2 Ways To Keep Your Professional Kitchen Stove Clean And Safe
by Paul Watson
If you are a restaurant owner, then you understand the stress that comes along with a surprise visit from an investor or a health inspector. As you walk through the kitchen with that professional and listen to suggestions, you might wish that you had paid more attention to that stove covered with drips, food particles, and dangerous pans of extra grease. However, keeping this crucial piece of equipment in tip-top shape doesn't have to be stressful. Here are two ways to keep your professional kitchen stove clean and safe, so that you don't have to worry:
1: Teach Stove Anatomy
You might assume that every member of your kitchen stove understands the intricacies of using that professional-grade stove, but what if you are wrong? If employees don't know how to clean or assemble removable stove components, it might be hard for them to troubleshoot problems on the fly. To keep your kitchen running smoothly, take the time to teach each of your cooks about these key pieces of stove anatomy:
Surface Burners: If you have a gas stove, it might contain removable ceramic surface burners. Unfortunately, if these burners or dirty or placed in the wrong position, they can prevent the lighting system from working properly—which might cause flammable gas to fill your kitchen. Make sure that each employee understands how to properly remove, clean, and replace burners and trivets.
Grates: Once stuck-on food burns to a crisp, it can turn black and blend in with your grill grates. Unfortunately, this buildup can create problems with food quality or spark devastating kitchen fires. As you train your employees, show them what a clean grill grate looks like.
Controls: Your high-tech industrial range might have a wide range of features, but unless your employees understand how to use the controls, those extra options might go to waste. Read your range manual to learn the difference between controls, then teach your workers how to use each section of the stove.
Drip Trays: As workers hurry through dinner service, food particles, sauces, and grease can drip through surface burner openings and into your stove's drip tray. Unfortunately, if these trays aren't cleaned regularly, they can pose fire hazards. Teach employees where drip trays are located, and ask your staff to clean them after every service.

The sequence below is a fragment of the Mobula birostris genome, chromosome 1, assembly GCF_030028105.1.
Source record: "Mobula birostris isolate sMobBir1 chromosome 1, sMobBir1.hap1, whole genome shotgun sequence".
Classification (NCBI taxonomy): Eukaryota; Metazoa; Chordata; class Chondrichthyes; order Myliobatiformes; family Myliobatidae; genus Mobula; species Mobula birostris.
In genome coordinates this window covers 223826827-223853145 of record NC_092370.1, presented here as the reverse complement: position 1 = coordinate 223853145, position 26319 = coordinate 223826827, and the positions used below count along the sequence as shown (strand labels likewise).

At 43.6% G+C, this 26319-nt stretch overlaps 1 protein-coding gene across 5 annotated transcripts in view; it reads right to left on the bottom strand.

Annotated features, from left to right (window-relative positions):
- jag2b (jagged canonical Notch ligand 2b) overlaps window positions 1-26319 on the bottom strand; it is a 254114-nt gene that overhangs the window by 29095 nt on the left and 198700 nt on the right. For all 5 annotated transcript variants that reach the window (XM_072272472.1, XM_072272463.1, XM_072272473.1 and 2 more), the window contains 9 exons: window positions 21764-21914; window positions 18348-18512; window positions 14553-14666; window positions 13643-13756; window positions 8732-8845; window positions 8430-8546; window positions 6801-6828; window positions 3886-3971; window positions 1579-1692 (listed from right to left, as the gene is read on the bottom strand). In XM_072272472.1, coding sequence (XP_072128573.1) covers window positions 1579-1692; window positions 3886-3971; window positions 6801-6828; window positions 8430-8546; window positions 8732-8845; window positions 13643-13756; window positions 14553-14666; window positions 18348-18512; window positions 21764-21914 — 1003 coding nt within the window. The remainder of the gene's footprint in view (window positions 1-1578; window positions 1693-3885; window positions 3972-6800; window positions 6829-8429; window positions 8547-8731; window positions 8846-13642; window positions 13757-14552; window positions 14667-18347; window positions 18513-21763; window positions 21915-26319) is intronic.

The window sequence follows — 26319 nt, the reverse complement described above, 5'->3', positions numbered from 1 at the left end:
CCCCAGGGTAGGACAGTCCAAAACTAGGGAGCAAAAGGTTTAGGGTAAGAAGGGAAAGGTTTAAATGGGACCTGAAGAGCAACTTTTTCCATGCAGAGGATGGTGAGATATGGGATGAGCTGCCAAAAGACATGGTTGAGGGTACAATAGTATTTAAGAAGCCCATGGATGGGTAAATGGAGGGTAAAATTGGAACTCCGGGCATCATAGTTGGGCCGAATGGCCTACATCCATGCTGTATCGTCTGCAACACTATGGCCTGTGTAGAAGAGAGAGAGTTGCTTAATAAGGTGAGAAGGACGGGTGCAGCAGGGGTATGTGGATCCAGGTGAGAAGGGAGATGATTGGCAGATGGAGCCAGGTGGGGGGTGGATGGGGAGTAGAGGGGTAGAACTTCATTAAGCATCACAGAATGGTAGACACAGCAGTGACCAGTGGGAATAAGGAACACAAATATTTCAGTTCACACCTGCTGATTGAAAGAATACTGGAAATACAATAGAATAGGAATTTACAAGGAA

Once you have trained your employees, hold regular meetings to make sure that everyone stays up to date on stove anatomy. It might seem like a lot of extra work, but it might help your cooking areas to stay clean and safe.
2: Assign Dedicated Workstations
It might seem like a good idea to change which employees man the stove from time to time, but the fact of the matter is that your cross training might create more problems than it solves. Here are a few reasons you should think about assigning dedicated workstations, and keeping the same crew on grill duty:
Understand System Quirks: Every stove is different, which might make it hard for each employee to keep up with the quirks. If workers don't know which burner tends to flare or which section has trouble sparking, it might cause problems during busy times. However, if you assign certain employees to stove duty, they will become innately familiar with your equipment.
More Employee Accountability: When everyone works everywhere, it can be difficult to hold workers accountable for messes or problems. However, when you assign dedicated work areas, you will be able to tell who is doing their job and who needs to be corrected.
By adding structure to your kitchen and taking the time to thoroughly train your employees, you might be able to enjoy a more functional restaurant. You can learn more about your stove and its parts by clicking here.